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New York Times Co. v. United States Department of Homeland Sec.

United States District Court, S.D. New York

June 13, 2013

THE NEW YORK TIMES COMPANY and MARIA SACCHETTI, Plaintiffs, -
v.
- UNITED STATES DEPARTMENT OF HOMELAND SECURITY, Defendant

For Plaintiffs: David Edward McCraw, Esq., Stephen Nathaniel Gikow, Esq., The New York Times Company, New York, NY.

For Defendants: Cristine Irvin Phillips, Assistant U.S. Attorney, United States Attorney Office, SDNY, New York, NY.

OPINION

Shira A. Scheindlin, U.S.D.J.

Page 450

OPINION AND ORDER

I. INTRODUCTION

In Zadvydas v. Davis , the Supreme Court held that individuals who have been found unlawfully present in the United States and are scheduled for removal may not be detained for a period longer than six months where there is no significant likelihood of removal in the reasonably foreseeable future.[1] The New York Times Co. and its employee Maria Sacchetti, a reporter for the Boston Globe, (collectively " Plaintiffs" ) request, pursuant to the Freedom of Information Act (" FOIA" ),[2] that the United States Department of Homeland Security (" DRS" ) produce a list of all aliens since 2008 who, after being convicted of a crime and serving their sentence, were designated for removal but were released from DHS custody pursuant to Zadvydas . In response to this request DHS produced a list of 6,843 individuals (the " Released Individuals" ) along with certain relevant information, but redacted the individuals' names pursuant to FOIA Exemptions 6 and 7(C) concerning protection of privacy interests. The parties now cross-move for summary judgment on the propriety of DHS's decision to withhold the names of the individuals.

II. STATEMENT OF FACTS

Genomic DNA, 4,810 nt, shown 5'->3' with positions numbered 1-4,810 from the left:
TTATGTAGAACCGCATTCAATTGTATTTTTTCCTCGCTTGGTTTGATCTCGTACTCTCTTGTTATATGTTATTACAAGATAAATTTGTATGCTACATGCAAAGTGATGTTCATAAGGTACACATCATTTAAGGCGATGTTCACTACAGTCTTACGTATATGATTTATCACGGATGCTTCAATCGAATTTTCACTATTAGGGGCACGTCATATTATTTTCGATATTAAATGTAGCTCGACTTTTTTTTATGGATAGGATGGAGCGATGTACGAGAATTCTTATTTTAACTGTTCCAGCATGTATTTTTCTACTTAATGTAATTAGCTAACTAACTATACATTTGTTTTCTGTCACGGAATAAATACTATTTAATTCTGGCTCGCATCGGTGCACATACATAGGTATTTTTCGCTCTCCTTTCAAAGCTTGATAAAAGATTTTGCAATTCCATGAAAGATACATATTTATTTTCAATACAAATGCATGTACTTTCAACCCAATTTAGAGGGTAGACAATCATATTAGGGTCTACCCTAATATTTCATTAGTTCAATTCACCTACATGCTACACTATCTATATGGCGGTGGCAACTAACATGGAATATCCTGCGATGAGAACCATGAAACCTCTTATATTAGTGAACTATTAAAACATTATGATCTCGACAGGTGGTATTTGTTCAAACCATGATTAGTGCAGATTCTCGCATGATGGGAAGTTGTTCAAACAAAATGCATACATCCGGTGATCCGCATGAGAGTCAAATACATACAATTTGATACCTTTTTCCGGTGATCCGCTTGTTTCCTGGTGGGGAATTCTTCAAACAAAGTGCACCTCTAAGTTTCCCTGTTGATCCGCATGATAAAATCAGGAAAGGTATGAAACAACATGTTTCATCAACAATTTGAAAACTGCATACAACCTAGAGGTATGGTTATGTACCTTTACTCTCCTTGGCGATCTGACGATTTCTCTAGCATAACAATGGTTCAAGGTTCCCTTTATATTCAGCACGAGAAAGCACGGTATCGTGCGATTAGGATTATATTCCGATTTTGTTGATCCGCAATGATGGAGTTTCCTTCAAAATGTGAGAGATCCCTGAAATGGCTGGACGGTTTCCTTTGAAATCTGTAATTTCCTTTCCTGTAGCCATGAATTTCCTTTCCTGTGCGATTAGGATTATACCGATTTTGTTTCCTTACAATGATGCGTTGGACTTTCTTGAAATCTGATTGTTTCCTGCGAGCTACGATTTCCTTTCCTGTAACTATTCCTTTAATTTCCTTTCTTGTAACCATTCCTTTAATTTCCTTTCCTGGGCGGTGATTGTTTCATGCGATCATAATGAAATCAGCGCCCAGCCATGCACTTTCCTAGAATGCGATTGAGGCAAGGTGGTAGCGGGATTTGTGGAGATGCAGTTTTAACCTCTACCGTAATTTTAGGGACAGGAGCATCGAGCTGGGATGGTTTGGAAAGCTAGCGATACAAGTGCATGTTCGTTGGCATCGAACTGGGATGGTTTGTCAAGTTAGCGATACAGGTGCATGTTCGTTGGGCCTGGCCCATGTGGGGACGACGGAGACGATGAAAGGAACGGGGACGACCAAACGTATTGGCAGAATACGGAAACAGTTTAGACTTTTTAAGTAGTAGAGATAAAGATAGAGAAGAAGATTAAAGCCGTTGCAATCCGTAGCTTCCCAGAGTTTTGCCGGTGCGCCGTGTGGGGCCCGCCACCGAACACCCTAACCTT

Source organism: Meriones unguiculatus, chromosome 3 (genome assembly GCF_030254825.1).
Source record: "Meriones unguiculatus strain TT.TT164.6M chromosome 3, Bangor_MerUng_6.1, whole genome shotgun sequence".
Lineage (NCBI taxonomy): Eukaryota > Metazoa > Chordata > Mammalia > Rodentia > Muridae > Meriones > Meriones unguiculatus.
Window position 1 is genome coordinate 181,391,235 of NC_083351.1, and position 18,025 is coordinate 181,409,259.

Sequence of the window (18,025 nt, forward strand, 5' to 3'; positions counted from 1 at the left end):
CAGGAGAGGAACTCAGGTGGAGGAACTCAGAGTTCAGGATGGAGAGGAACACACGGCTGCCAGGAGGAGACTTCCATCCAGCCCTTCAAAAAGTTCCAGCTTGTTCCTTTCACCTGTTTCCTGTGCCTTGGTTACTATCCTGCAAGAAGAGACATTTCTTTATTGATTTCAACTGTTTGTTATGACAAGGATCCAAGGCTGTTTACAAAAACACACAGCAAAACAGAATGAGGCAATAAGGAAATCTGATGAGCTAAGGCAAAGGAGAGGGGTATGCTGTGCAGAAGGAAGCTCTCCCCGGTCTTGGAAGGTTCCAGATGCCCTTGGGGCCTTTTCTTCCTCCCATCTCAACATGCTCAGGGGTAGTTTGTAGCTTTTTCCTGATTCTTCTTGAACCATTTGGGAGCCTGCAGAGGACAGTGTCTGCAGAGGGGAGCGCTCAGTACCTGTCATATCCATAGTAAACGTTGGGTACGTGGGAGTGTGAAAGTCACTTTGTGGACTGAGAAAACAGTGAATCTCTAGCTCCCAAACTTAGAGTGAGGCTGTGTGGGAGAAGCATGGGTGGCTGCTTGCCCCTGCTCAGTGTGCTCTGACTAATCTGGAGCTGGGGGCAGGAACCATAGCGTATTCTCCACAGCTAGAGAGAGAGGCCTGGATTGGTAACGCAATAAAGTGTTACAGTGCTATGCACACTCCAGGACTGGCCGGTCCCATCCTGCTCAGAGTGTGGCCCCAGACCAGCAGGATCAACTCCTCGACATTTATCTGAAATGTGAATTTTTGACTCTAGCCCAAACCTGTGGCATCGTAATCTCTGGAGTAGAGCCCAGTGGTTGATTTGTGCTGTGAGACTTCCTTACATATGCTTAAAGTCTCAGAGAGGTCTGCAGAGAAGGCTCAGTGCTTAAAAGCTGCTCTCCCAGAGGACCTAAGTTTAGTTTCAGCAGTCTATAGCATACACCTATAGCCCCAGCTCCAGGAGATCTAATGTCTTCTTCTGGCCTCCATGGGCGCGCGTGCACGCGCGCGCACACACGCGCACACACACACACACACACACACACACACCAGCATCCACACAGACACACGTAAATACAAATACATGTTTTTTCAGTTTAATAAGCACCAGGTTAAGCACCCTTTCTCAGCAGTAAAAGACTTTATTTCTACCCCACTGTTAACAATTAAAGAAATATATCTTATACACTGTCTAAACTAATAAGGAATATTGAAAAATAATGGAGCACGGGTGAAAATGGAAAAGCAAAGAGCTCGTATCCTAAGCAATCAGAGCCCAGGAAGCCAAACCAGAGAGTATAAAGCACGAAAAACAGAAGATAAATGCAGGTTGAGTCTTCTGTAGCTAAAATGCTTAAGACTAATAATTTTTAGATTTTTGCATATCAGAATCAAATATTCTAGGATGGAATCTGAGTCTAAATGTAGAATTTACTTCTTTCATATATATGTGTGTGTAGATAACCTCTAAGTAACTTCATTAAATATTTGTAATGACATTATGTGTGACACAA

When an alien is designated for removal from the United States, DHS, and specifically Immigrations and Customs Enforcement (" ICE" ), generally places the individual in administrative detention until removal is effected.[3] During that period, an ICE officer works to obtain necessary travel documents from the individual's home country.[4] Occasionally ICE is unable

Page 451

to obtain the necessary documents, for example because of the state of U.S. diplomatic relations with the country or the individual's medical condition.[5] If ICE's efforts to obtain the necessary documentation exceed six months without the likelihood of success in the foreseeable future, Zadvydas mandates that the individual be released unless special circumstances exist, i.e., risk of flight or danger to the community.[6]

As part of a journalistic investigation into the government's handling of immigration matters, Sacchetti researched the government's procedures and policies for releasing aliens convicted of crimes who were designated for removal to their home country, but whose administrative detention implicated the Supreme Court's ruling in Zadvydas .[7] Sacchetti was interested in learning whether, for instance, " aliens with a history of violent crimes were being released, whether repeat offenders were being released on more than one occasion, and whether sentencing decisions that had been affected by the court's belief that removal would follow were being undermined by release." [8]

Sacchetti submitted a FOIA request to ICE on September 28, 2011, which was subsequently modified into a request seeking " a list of convicted criminal aliens released by ICE, but not deported, since 1/1/2008 due to the 2001 Supreme Court decision in Zadvydas []" (the " Request" ).[9] DHS produced a spreadsheet (the " Spreadsheet" ) containing, for each individual, the most serious crime for which the individual was convicted, the date of release from ICE custody, and the jurisdiction in which the release took place (the " Area of Responsibility" ).[10] The names of the individuals were redacted based on DHS's aassertion that the information fell within FOIA Exemptions 6 and 7(C).[11] On February 24, 2012, Sacchetti administratively appealed the redaction of the ...


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